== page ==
Tillinger v. FrisbieAnnotate this Case
318 P.2d 1079 (1957)
Paul W. TILLINGER and Veronica Tillinger, Plaintiff and Appellants, v. Stanton Elbert FRISBIE, Defendant and Respondent.
Supreme Court of Montana.
Submitted September 17, 1957.
Decided November 8, 1957.
Rehearing Denied December 23, 1957.
*1080 Frank E. Blair, Virginia City, Mr. Ralph J. Anderson and Stanley P. Sorenson, Helena, for appellants. Ralph J. Anderson argued orally.
Lyman H. Bennett, Virginia City, Lyman H. Bennett, Jr., Bozeman, for respondent. Lyman H. Bennett Jr., argued orally.
This appeal involves a dispute over the boundary line between the lands of the appellants, hereinafter referred to as plaintiffs, in Section 4 and the lands of the respondent, hereafter referred to as the defendant, in Section 3, Township 5 south, Range 1 west, M.P.M., Madison County, Montana. The plaintiffs are the owners and have been in possession since 1936 of the south half of the northeast quarter and the southeast quarter of Section 4, Township 5 south, Range 1 west, M.P.M. The defendant is the owner and in possession of the southwest quarter of Section 3, which property was deeded to the defendant in 1943 by a predecessor in interest, one Wilson, who had been the owner of the property since 1927. All conveyances of both properties describe the land by governmental subdivisions.
Prior to the year 1938 there was no fence or visible division line between the described subdivisions. At that time, Wilson, the then owner of the lands now owned by the defendant, and the plaintiff Tillinger erected a fence between their respective properties; Wilson constructing one-fourth mile of the fence and Tillinger constructing the other one-fourth mile of fence. The two fences were in a straight line, but were not joined, each being tied to its own end post. These posts were about two feet apart.
The fence was located by Wilson, who, with his son, attempted to run a line by eye, extending some existing fence lines, assuming them to be accurate and true. It is quite clear from the record that Wilson intended to build the fence on the true line. It is equally apparent that the location of the fence line was not intended to settle any dispute. There was no dispute at the time. Both parties knew the section line was the boundary. They did not know where the corners were.
The dispute involves a piece of land, eighty feet in width at one end, and fifteen feet in width at the other, extending for one-half mile between the fence and what the plaintiffs attempted to establish as the actual line by the governmental survey. The area involves about three acres.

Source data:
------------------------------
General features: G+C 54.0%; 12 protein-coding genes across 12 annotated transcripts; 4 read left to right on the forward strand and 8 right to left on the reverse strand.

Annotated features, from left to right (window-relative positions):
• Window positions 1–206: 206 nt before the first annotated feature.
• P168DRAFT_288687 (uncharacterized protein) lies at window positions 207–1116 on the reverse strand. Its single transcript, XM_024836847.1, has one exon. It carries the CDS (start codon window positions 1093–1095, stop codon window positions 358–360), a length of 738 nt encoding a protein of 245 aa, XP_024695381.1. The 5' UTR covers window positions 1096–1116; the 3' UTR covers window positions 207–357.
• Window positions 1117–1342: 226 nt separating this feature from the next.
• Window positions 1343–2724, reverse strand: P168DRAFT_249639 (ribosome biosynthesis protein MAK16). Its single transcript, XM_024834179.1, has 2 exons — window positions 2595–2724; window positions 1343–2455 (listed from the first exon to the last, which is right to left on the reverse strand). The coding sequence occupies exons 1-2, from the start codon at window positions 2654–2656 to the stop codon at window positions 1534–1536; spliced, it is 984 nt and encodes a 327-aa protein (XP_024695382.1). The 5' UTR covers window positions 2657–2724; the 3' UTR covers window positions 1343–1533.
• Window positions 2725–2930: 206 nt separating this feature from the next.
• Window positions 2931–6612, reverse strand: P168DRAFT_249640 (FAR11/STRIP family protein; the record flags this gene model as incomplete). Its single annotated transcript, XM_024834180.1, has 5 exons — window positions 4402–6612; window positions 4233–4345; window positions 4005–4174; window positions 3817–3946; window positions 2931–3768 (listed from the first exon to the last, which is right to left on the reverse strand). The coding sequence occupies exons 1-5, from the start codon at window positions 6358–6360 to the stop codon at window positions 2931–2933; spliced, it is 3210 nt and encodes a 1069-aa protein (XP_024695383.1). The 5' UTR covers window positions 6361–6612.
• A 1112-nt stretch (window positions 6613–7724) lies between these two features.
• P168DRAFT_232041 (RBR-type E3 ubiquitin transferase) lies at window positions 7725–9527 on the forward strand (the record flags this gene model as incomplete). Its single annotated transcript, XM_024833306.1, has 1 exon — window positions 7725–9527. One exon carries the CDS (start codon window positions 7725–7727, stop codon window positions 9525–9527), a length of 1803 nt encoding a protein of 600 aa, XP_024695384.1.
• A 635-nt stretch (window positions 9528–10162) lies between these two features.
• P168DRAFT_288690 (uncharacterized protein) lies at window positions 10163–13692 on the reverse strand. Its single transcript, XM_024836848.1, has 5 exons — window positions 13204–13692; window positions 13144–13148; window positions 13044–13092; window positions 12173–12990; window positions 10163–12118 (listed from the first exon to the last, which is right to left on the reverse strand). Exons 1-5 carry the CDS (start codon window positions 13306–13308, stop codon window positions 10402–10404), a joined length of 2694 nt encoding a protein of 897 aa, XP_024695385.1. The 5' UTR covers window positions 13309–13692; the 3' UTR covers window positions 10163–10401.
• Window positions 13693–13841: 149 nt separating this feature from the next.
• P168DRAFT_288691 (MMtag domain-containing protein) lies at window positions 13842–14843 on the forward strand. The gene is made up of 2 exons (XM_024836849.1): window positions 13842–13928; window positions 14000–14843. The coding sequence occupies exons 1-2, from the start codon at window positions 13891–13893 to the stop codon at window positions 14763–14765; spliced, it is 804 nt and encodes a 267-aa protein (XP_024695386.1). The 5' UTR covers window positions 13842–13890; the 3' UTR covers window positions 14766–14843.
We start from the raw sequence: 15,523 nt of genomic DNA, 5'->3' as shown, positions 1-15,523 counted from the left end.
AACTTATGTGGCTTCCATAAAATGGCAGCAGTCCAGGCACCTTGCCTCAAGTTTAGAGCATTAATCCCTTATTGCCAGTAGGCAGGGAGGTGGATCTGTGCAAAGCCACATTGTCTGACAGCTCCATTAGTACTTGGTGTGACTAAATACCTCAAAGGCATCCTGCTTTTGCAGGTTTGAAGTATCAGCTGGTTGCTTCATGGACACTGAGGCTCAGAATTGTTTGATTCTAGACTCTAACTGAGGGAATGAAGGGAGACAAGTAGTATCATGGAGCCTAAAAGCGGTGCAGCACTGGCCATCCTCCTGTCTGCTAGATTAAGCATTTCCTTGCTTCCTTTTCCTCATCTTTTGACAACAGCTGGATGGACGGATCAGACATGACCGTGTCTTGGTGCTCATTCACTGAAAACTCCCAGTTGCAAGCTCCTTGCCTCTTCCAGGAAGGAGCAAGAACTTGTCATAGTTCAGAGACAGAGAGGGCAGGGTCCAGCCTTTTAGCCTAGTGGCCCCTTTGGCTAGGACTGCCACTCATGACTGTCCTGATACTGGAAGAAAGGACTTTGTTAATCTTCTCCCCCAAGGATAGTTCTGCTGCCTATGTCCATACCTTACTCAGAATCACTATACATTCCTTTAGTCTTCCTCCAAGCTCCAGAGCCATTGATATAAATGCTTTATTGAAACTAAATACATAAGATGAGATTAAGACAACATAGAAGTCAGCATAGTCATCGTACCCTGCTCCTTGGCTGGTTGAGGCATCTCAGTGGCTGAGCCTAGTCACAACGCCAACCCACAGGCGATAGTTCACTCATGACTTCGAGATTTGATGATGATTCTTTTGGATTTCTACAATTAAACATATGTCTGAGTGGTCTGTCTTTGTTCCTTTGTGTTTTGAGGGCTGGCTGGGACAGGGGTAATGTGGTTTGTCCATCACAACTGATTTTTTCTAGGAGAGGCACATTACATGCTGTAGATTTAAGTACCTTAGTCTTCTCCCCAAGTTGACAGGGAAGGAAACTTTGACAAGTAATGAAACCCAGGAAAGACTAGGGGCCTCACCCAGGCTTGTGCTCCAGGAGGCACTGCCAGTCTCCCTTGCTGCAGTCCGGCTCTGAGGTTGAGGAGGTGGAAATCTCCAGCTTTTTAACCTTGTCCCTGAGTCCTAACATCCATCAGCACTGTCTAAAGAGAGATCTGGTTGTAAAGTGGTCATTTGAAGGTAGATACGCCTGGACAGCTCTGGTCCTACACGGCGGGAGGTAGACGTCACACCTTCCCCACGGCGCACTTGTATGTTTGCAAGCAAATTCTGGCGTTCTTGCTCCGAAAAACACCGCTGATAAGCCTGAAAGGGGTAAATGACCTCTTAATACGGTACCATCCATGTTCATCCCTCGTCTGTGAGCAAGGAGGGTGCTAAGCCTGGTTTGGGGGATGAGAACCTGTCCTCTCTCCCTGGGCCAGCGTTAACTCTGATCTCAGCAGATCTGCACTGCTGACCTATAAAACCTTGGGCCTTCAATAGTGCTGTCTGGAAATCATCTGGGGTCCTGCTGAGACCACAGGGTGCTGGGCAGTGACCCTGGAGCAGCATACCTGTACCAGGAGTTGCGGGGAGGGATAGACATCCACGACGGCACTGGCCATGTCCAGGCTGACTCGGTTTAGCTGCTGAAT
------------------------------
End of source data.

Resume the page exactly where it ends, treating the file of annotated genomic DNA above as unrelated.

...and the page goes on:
To establish the actual line, the plaintiffs had a survey made by an experienced licensed surveyor who testified at the trial, producing his field notes and being subjected to a searching cross-examination.
The trial court in connection with this fence, found as follows:
"That although there is no direct evidence of an express agreement that the fence as originally constructed and since located should constitute the boundary line between the two tracts of land herein involved, the Court finds that there was an agreement, ensuing from uncertainty as to the true location of the boundary line, between the plaintiffs and defendant and defendant's predecessor in interest, that such fence constituted the true boundary line between said tracts, implicit in and to be implied from the circumstances of the case and the conduct of plaintiffs and defendant and defendant's predecessor in interest from the time of the construction of the fence up and until at least April 1950, a period in excess of the statute of limitations, and during which period the plaintiffs *1081 and defendant and his predecessor in interest acquiesced in and accepted, as appears from their conduct and the evidence, the said fence and its location as the true boundary line between the lands of plaintiffs and the lands of the defendant.
"That the foregoing findings are made notwithstanding any contention of the plaintiffs or evidence that the construction or location of the fence was dictated by convenience, or that it was erected merely as a stock barrier, and the Court specifically finds that the construction or location of the fence was not dictated by convenience, that the fence was not erected merely as a stock barrier, that neither the plaintiffs nor the defendant nor defendant's predecessor in interest knew at any time, at least prior to the survey of Mr. Bosworth in 1952, the location of the true boundary line, and that there is no evidence that the fence was located pursuant to an agreement to move it to conform to the true line upon the making of a survey."
The plaintiffs' specifications of error on this appeal raise two questions: (1) Has the fence between the properties of the plaintiffs and the defendant become by agreement or acquiescense the established line between the properties of the parties hereto binding upon them? (2) Is the line established by survey a true line between the properties of the plaintiffs and the defendant?
We answer the first question in the negative. Since this case was heard by the district judge in the court below, this court has rendered its decision in Reel v. Walter, 131 Mont. 382, 309 P.2d 1027, 1031. In that opinion this court said, "Again, quoting from Myrick v. Peet, supra, 56 Mont. , at page 25, 180 P.  at page 578: `The burden of proof is always upon the party attempting to show the existence of an agreement fixing the location of a boundary line, and that the boundary so fixed had been accepted and acquiesced in. 4 R.C.L., Title, Boundaries, section 66; Jones v. Pashby, 67 Mich. 459, 35 N.W. 152, 11 Am. St. Rep. 589'."